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It seems that every day a player comes off the bench with runners in scoring position for a game-winning hit. Are these walkoffs in baseball becoming more statistically common? They are usually followed by an energy drink shower or celebratory pie in the face.

Looking at numbers for the current season. The pinch hitter has always been part of the game but now we see offensive substitutions in almost every game that is tied or goes into extra innings. It could be a reaction to relievers being chosen out of the bullpen to counter expected lineups.

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What's your time frame on this? When do you think they started to trend upwards? –  wax eagle Jul 8 at 12:51
As mentioned above, viewing numbers for the current season. –  Peter Wipperfurth Jul 23 at 1:00
Pinch hitters are put in because they match up with the current pitcher well. But historically guys pinch hitting hit below the league average. You might notice pinch hitters hitting bigger hits because a manager often wouldn't use a pinch hitter when the situation doesn't matter. –  Coach-D Oct 13 at 7:27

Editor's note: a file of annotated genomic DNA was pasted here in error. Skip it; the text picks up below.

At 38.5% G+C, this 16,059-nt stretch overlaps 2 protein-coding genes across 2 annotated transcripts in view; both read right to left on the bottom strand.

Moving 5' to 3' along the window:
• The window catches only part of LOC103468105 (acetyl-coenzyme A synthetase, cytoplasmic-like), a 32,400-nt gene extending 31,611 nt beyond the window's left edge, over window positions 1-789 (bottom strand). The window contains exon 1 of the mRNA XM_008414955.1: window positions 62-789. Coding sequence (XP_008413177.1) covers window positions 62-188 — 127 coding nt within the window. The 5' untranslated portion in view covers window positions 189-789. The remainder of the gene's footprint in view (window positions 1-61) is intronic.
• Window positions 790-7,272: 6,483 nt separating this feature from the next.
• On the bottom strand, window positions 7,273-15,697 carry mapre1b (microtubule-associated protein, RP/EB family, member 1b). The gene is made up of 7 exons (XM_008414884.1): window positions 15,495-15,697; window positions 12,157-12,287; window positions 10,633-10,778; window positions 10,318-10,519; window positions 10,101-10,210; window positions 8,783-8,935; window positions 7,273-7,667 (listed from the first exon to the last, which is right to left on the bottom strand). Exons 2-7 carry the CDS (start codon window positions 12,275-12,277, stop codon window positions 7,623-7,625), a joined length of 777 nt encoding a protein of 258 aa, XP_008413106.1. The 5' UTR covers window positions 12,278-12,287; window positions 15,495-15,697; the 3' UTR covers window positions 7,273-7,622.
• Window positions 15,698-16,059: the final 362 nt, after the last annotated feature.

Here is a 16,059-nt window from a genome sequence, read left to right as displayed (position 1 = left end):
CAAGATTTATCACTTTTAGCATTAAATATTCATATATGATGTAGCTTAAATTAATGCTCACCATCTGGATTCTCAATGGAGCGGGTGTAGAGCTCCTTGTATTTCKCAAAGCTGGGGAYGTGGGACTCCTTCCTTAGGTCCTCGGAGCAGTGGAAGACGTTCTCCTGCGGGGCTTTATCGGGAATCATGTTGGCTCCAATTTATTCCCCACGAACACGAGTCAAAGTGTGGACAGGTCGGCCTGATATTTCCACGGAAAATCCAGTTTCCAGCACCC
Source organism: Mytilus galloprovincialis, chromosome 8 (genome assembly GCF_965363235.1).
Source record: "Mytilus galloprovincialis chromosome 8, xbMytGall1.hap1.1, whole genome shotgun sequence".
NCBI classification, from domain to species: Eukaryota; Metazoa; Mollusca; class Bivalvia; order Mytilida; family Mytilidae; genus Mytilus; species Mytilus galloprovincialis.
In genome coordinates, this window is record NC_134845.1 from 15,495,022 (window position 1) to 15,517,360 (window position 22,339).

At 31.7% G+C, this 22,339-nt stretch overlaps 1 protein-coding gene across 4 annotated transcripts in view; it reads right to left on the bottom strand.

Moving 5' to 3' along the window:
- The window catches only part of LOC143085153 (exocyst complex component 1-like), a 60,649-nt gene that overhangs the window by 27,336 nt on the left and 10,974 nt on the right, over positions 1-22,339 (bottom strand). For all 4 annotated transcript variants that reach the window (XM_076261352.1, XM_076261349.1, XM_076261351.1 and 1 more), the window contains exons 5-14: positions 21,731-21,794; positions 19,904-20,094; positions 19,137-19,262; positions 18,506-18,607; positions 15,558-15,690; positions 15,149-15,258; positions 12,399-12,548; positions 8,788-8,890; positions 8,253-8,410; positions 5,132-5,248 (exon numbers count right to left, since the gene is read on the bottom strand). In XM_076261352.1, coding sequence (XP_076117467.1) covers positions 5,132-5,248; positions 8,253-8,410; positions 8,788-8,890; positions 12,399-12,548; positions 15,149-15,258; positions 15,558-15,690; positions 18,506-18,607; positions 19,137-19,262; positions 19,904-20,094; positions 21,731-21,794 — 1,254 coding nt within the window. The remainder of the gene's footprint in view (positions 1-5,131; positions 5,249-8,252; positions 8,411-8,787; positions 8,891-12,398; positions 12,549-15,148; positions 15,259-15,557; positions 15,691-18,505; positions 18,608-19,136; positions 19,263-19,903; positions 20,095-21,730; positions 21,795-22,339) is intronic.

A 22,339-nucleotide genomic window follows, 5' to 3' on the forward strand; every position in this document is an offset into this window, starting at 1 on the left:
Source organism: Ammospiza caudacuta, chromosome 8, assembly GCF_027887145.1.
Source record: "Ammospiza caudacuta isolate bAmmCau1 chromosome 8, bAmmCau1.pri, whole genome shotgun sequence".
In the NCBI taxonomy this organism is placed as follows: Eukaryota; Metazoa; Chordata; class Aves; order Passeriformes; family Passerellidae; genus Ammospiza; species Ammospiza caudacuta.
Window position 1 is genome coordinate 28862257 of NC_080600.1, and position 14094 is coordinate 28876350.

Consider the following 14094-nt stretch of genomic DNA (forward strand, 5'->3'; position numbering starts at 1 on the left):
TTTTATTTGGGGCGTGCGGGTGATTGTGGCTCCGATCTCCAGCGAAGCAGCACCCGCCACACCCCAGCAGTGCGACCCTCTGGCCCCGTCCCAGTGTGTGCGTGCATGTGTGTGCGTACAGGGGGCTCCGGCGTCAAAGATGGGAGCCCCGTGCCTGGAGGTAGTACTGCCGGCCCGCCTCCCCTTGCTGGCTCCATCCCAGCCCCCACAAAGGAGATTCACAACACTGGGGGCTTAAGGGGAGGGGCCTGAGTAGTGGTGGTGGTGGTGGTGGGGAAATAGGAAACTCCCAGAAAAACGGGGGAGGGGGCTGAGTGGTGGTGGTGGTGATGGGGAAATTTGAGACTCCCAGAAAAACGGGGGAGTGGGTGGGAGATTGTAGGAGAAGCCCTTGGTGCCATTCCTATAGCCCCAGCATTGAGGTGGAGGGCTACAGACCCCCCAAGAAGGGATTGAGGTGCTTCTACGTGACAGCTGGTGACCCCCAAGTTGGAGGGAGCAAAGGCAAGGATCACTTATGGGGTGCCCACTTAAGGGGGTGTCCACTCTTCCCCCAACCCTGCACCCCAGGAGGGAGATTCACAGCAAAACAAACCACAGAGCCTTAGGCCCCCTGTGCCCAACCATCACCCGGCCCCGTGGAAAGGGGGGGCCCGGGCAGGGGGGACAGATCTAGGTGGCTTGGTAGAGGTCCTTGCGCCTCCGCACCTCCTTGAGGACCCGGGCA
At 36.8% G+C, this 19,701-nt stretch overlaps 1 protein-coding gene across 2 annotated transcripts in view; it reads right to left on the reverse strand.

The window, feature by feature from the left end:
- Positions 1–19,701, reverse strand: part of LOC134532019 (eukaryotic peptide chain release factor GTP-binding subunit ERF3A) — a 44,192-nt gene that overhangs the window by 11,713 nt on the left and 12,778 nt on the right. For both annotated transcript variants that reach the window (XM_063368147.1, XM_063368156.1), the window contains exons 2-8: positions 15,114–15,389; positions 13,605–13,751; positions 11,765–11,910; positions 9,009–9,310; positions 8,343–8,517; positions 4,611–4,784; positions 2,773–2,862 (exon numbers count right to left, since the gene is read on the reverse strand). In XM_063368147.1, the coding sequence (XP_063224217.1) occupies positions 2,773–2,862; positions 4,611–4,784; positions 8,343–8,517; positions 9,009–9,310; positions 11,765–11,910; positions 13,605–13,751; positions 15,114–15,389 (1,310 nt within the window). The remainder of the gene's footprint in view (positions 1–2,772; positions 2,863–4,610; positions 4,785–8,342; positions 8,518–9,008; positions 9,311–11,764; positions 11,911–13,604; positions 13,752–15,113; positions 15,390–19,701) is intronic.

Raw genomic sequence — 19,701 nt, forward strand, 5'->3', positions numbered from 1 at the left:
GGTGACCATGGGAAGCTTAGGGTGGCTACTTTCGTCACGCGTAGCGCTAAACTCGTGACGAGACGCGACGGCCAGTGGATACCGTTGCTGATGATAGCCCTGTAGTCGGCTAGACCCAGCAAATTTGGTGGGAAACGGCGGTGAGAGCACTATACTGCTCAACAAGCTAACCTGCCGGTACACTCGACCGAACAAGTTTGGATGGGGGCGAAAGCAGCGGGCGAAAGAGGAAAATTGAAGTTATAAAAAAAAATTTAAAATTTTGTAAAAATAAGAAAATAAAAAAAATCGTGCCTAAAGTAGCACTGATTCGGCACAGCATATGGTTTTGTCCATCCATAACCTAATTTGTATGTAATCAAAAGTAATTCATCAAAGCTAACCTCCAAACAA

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I don't exactly when such things became more common, but I have the sense that they are more common than in the 1970s, when I was growing up.

That's because baseball management has become more "scientific" in the past 40 years, with the monitoring of things like pitch counts for pitchers, innings counts for fielders, left-right and right-left batter-pitcher match-ups, and even "splits" of individual batters versus individual pitchers.

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Some numbers to prop this up would be amazing. –  wax eagle Jul 8 at 18:07
@waxeagle: Unfortunately, I don't have numbers going back 40 years. So I have to argue, "Today's management is more scientific, and IF your observation (and my recollection) is correct, this would be the reason why." –  Tom Au Jul 8 at 18:09

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